Memories of the 2008 recession and financial crisis are still very fresh in the mind of investors and businesses.
So, the prospect of a recession remains high on the agenda for savers and their financial strategies.
With the economy shrinking and inflation hitting a 40-year high, there are warning signs that recession may be on its way – especially as consumer confidence dips.
According to the Office for National Statistics (ONS), people are spending less and cutting down on car journeys due to high fuel costs as the cost of living begins to bite.
The economy did grow by 0.8 per cent over the first three months of the year, according to the ONS, but shrank by 0.1 per cent in March.
Fears are growing that this could be the start of a new trend which sends the UK into a downward spiral, where GDP shrinks further.
Speaking with the BBC, Paul Dales, chief UK economist at Capital Economics, said the latest figures “suggest the economy had less momentum than we thought even before the full hit from the cost-of-living crisis has been felt”.
As a result, he said that the risk of recession, defined as the economy shrinking for two consecutive months or more was far greater.
The National Institute of Economic and Social Research, a think tank, has warned that the squeeze on household incomes would cause the UK to fall into recession in the final half of 2022.
In fact, by the time you are reading this new ONS figures may indicate that the UK has already entered a recession, but only time will tell.
It is not surprising that many experts are reaching this conclusion, given that the Bank of England has forecast that inflation could reach more than 10 per cent by the end of the year.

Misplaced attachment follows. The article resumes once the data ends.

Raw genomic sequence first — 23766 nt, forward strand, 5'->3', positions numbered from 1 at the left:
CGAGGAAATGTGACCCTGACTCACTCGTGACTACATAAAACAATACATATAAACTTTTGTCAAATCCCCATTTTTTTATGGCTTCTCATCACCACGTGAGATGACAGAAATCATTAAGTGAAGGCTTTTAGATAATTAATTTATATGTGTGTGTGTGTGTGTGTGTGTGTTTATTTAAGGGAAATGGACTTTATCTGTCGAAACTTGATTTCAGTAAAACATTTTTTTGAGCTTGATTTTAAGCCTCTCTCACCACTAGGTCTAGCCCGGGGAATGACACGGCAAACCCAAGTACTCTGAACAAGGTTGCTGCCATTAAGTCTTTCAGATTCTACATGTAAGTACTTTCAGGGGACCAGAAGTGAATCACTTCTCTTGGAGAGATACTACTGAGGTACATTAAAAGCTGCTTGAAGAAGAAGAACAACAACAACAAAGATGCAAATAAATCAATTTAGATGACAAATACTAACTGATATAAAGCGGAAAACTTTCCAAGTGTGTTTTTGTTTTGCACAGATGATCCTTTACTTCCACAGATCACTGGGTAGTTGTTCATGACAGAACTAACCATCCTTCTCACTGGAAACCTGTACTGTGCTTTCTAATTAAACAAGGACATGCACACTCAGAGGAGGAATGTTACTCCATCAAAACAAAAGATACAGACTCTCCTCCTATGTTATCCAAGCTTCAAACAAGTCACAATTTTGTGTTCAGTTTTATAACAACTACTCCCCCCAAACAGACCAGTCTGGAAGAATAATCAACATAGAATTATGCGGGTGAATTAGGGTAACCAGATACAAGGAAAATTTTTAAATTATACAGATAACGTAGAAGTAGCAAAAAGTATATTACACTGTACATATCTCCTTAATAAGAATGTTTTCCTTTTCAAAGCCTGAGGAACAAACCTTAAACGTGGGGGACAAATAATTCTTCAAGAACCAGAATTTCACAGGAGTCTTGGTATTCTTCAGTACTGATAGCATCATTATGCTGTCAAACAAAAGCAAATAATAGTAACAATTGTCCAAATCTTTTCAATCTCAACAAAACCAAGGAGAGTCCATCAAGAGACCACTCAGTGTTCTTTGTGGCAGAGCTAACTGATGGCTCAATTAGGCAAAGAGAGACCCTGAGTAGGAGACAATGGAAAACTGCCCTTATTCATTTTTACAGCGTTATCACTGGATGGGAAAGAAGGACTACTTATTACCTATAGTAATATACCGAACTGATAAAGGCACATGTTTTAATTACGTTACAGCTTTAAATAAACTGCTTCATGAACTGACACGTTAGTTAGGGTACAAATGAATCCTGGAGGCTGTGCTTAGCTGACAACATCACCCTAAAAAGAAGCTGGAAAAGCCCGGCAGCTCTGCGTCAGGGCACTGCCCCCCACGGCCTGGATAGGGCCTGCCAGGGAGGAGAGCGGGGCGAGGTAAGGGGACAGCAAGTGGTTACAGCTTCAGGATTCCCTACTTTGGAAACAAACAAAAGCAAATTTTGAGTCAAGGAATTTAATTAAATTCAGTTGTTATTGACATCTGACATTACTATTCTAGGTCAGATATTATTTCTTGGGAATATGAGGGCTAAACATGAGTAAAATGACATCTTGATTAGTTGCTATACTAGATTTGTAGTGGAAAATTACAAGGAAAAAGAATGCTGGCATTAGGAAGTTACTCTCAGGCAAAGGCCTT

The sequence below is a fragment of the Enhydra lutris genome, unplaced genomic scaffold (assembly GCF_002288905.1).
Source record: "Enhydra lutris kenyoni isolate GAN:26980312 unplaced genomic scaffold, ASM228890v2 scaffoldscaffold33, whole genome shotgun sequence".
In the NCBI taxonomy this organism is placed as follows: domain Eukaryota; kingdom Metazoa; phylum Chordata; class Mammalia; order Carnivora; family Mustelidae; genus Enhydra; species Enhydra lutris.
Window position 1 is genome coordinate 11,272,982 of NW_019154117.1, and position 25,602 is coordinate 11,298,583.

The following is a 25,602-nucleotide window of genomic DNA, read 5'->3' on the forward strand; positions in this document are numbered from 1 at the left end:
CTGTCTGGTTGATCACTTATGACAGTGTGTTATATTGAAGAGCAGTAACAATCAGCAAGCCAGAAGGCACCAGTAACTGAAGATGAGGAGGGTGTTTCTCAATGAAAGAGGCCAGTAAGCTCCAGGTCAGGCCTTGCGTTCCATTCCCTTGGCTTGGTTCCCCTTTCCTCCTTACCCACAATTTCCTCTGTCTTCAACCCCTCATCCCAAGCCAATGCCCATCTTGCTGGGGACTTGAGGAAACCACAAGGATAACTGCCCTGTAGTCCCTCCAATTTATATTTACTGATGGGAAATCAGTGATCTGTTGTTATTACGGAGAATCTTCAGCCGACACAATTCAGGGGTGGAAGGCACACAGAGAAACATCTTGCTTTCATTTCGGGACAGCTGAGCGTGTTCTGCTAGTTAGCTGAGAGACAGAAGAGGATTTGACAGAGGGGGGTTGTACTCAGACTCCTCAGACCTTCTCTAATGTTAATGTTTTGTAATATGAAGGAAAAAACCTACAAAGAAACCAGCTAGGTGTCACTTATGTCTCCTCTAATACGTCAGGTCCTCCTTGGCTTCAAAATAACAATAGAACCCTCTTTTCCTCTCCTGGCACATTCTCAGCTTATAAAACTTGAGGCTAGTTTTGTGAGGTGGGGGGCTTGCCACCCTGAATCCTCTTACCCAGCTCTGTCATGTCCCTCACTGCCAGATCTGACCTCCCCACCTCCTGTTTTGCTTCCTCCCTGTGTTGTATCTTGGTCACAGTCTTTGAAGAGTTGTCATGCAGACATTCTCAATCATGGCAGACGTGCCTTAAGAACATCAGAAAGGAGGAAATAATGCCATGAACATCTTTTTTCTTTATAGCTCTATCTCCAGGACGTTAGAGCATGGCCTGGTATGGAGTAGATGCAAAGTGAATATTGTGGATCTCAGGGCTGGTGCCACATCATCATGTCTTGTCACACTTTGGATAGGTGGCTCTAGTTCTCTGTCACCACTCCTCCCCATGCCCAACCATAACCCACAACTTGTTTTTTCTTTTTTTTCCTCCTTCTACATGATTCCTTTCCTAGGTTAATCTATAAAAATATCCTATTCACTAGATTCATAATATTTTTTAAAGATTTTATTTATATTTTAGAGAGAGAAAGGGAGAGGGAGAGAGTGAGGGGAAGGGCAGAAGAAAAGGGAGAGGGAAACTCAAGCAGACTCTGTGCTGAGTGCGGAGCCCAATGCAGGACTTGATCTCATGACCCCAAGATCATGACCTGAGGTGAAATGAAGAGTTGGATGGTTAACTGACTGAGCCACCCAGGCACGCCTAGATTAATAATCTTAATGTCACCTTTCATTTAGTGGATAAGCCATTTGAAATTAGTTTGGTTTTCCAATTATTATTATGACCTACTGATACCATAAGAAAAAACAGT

Such a sharp increase in prices means that consumers have no option but to spend less, especially as wages are rising at a much slower rate – around three per cent on average annually.
Although the Chancellor has recently announced measures to support the cost of living, including measures to help cushion the impact of higher energy costs, the reality is that these may not prevent the UK from experiencing a recession.
Protecting wealth in a recession
Given the potential for a recession, what can investors and saves do to protect their wealth and weather the storm:
Debt vs cash – Where possible, you should try to pay off any debts or move them to a lower rate of interest if possible and fix any deals that you can. This should allow for sudden or unexpected changes to interest rates. At the same time, it may not hurt to build or bolster existing emergency cash funds to cover unexpected bills. Most experts suggest that savers have at least aside three to six months’ worth of their average expenses put away.
Diversify – During periods of uncertainty, it makes sense to invest your wealth across a wide and diverse portfolio of funds and assets. Investing all of your money in a single place heightens your risk profile and could mean a sudden loss of the majority of your wealth.
Look longer term – Rather than focus on quick, riskier wins, you should adopt a defensive investment style. This involves picking funds and/or savings accounts that are more resilient to change. This might include investments connected to everyday essentials. The potential returns on such investments might be smaller, but they are less likely to experience sudden changes brought on by consumer cutbacks.